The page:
Hispanics, already shown to have a greater risk of diabetes and obesity than other racial groups, face twice the risk of recurrent strokes
And the risk is particularly acute among those 45 to 59 years old, according to a study to be published in the September issue of Annals of Neurology.
The study, conducted by the University of Michigan’s School of Public Health, involved 1,345 stroke patients in Nueces County from 2000 to 2004. The median age of patients was 72, and 53 percent were Hispanic.
Among those patients, 126 had a recurrent stroke and 417 died from a variety of causes after their first stroke. The study also showed that those who had a recurrent stroke had a two- to three-fold increased risk of death due to any cause, across all ethnic demographics.
What’s more, the rise in recurrent strokes among Hispanics — the fastest-growing segment of the U.S. population — will help fuel a rapid increase in health care costs and will have a staggering effect on the country’s economy.
A second University of Michigan study released this month in Neurology, funded by the National Institutes of Health, predicts that the nation will pay $2.2 trillion during the next 45 years to care for stroke patients.
The study says a disproportionate amount of that bill will be for Latino and African-American stroke patients, because of their tendency to suffer strokes at younger ages and because they have poorer-quality preventative care.
“Doing the right thing now ultimately could be cost-saving in the future, but we have a long way to go before all Americans receive adequate stroke prevention and emergency stroke care,” said lead study author Dr. Devin Brown, also an assistant professor in the university medical school’s Department of Neurology.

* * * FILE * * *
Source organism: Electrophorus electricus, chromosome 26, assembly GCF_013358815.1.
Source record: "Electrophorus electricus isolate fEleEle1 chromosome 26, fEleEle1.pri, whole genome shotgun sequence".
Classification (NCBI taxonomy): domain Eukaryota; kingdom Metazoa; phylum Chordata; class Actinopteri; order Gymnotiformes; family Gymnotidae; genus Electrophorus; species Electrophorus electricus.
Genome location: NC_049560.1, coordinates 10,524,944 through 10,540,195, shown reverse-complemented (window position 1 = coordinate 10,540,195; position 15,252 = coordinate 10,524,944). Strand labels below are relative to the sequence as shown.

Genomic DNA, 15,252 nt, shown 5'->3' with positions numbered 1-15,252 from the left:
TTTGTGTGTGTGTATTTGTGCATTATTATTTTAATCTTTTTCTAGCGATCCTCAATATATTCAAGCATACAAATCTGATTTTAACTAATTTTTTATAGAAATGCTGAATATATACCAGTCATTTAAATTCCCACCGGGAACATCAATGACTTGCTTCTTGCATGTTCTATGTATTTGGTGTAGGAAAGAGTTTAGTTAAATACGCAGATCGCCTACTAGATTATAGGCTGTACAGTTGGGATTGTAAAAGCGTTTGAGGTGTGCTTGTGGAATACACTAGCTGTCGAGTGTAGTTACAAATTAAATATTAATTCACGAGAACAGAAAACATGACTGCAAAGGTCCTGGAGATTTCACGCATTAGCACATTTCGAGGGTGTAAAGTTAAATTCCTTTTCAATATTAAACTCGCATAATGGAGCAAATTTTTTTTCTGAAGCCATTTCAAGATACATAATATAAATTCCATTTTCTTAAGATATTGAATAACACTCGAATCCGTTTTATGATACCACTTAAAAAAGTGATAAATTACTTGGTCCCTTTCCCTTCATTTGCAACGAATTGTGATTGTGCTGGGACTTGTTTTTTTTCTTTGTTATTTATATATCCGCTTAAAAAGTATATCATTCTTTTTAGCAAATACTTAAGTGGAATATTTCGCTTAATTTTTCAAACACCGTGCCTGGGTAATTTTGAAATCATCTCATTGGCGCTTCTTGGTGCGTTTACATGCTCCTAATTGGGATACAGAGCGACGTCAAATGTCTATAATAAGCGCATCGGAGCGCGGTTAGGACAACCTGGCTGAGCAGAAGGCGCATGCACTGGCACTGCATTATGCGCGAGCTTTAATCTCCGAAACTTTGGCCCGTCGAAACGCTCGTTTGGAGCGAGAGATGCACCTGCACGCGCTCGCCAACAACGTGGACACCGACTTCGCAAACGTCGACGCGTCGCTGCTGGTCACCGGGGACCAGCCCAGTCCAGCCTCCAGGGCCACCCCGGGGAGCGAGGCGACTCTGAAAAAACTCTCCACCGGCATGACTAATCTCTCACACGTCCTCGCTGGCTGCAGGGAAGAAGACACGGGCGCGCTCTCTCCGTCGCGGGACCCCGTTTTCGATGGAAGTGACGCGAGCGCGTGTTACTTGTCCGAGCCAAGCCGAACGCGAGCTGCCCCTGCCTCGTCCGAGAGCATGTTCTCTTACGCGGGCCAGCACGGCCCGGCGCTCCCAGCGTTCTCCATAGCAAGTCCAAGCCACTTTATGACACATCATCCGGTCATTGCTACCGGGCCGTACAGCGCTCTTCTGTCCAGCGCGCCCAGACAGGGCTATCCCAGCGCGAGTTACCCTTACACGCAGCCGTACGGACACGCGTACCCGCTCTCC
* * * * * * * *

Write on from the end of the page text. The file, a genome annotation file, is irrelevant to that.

“If our society is not going to do it for the right reasons, perhaps we can do it because it’s going to be obscenely expensive.”
The $2.2 trillion estimate includes hospital costs, medications, nursing home and at-home care, as well as lost earnings for stroke survivors under age 65. The studies focus on ischemic strokes, which account for 88 percent of all strokes, and occur when a clot or clogged blood vessel blocks the flow of blood to all or part of the brain.
Brown said all Americans should focus on quitting smoking, losing weight, exercising and checking blood pressure and cholesterol levels to reduce the risk of stroke. Physicians should do their part by doing a better job of preventative care and screening for patients with high blood pressure, clogged arteries and heart-rhythm issues, she added.
Stroke is the third-leading cause of death in the country, and a leading cause of serious disability. About 700,000 Americans suffer a stroke each year, and 157,000 of those die, according to the American Heart Association.
The cost for treating ischemic strokes in 2005 among Hispanics, the largest minority group in the country, was estimated at $3.1 billion. Hispanics, who now account for 13 percent of the U.S. population, will comprise 25 percent by 2050.
“Strokes are already a major health problem. Hispanics’ major risk factors like diabetes and obesity, and the fact that the population is aging points us to believe we’ll have a significant increase in stroke occurrence,” said Kenneth Ottenbacher, director of the division of rehabilitation science at the University of Texas Medical Branch’s School of Allied Health Services.
Mexican Americans have higher risk of stroke recurrence